You ever meet a scratch-off person? My grandma was a scratch-off person. She'd rather spend 20 bucks a day on scratch-offs, in hopes of hitting it big and - in her words - take her grandkids to Disneyland, than save that money for a year and actually take us to Disneyland. She's gone now, god rest her soul, and I've still never been to Disneyland.
My grandma would've loved draft picks. The great unknown. The allure of hitting it big. What a rush it must be to call up, say, Kyler Murray and inform him you're betting your entire career on him.
But, some of the less emotional general managers in sports have started to cash in on that seduction for a sure thing.
Take Daryl Morey, the trailblazing general manager of the Houston Rockets, who once said draft picks "are sort of like cigarettes in prison, they have dual use." Morey hasn't had a 1st-round pick to draft since 2015, because he's used them all to acquire star players, and role players. The Rockets have in turn been in contention to win the NBA Title each of the past five seasons, though they've never been able to topple the home-grown Warriors or Spurs.
Arizona Cardinals general manager Steve Keim has already cashed a maybe in for a definitely this offseason, trading a 2nd-round pick and David Johnson for DeAndre Hopkins, and he has the chance to do it again before the NFL draft on April 23.
Yannick Ngakoue wants out of Jacksonville, and the price tag on him may only be one 1st-round pick, considering Michael DiRocco's report that the Jaguars haven't received a single offer for him yet.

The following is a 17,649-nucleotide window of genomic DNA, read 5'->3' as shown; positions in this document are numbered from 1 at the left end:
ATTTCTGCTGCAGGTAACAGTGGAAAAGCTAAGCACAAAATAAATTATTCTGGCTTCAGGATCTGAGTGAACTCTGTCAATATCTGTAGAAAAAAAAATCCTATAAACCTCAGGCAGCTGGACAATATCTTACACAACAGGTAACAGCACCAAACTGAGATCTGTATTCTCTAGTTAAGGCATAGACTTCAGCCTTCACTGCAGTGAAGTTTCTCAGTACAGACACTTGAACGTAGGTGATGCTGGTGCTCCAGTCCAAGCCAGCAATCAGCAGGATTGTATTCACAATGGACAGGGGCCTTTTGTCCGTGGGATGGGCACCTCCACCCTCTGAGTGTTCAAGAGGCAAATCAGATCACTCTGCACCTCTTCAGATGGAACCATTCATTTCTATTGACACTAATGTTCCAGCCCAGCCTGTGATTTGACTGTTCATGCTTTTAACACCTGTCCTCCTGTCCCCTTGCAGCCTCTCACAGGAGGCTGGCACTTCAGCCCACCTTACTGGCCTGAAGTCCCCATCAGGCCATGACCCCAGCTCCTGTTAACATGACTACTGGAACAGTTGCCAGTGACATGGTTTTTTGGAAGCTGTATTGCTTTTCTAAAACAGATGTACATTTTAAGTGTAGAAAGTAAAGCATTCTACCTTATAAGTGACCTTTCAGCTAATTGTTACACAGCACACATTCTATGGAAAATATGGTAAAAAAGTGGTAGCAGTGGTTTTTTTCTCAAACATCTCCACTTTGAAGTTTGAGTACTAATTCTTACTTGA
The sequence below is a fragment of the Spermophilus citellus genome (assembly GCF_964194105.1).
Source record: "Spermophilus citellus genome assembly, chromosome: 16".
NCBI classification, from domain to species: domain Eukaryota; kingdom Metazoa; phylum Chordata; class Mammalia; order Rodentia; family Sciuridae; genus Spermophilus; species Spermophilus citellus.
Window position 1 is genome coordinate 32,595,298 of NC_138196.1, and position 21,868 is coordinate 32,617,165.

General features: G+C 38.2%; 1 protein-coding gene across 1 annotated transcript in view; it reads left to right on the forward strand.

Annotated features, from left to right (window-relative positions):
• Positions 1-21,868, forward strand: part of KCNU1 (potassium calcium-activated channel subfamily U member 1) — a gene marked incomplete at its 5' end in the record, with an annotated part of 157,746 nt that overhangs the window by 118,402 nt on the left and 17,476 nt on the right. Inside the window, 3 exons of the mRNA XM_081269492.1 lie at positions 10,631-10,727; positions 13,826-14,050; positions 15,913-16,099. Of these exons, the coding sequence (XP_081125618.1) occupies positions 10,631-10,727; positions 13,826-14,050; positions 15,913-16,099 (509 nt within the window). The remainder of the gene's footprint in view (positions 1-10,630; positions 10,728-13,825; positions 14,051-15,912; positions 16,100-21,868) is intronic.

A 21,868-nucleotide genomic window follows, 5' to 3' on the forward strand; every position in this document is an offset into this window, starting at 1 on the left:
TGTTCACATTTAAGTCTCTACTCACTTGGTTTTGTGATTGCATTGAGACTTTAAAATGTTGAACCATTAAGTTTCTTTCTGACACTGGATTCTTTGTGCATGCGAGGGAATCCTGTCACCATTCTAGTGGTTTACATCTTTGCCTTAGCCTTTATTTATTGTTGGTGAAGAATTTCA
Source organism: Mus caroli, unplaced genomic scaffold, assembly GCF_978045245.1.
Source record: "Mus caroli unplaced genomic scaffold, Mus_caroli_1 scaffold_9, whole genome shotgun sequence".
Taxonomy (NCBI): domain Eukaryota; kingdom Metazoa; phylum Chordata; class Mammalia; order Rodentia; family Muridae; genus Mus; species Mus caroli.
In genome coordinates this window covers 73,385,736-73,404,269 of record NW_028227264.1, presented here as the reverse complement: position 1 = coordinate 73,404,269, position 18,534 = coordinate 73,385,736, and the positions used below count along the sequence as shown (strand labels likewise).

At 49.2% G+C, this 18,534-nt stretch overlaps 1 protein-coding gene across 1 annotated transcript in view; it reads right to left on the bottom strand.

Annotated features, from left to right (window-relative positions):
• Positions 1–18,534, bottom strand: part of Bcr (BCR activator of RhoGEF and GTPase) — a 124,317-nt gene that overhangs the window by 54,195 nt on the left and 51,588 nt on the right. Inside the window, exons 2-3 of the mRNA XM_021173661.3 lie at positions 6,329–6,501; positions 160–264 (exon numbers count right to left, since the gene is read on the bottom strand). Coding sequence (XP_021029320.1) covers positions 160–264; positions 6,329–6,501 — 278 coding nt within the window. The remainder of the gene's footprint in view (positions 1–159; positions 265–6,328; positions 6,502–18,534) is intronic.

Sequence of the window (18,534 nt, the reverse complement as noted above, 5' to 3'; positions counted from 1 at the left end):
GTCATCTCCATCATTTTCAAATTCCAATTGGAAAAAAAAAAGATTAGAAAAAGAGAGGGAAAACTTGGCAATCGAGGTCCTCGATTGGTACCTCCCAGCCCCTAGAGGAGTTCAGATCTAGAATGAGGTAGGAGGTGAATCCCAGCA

Ngakoue is 25-years old, has missed one game his entire four-year career, and averages 9.4 sacks per year.
What better time to offer a maybe for a definitely than now, when NFL teams are barred from doing all the pre-draft preparation they're accustomed to due to the COVID-19 pandemic? Besides, by the time the Cardinals will be selecting, they won't be able to find a pass-rusher as polished as Ngakoue anyway. The 2020 draft is considered volatile after sure-thing Chase Young, who will be gone before the 8th pick comes around.
Do the Cardinals have the money to give Ngakoue the long-term money he wants? They could find a way, whether it means backloading it, or by some other front office maneuver. They have until at least next offseason to get a deal done with DeAndre Hopkins, and they are uniquely positioned to spend big until Kyler Murray reaches his second contract. Now is the time to strike big on in-their-prime free agents, like the Rams and Chiefs did to achieve their Super Bowl run.
Will the fans love this? Who cares. It would make the first night of the draft uneventful for them, but they'd be satisfied once they witnessed a transformed defense, featuring two of the league's most productive pass-rushers, a revamped inside linebacking core, and a promising secondary.
I wonder if Steve Keim buys scratch-offs? Guess we'll find out.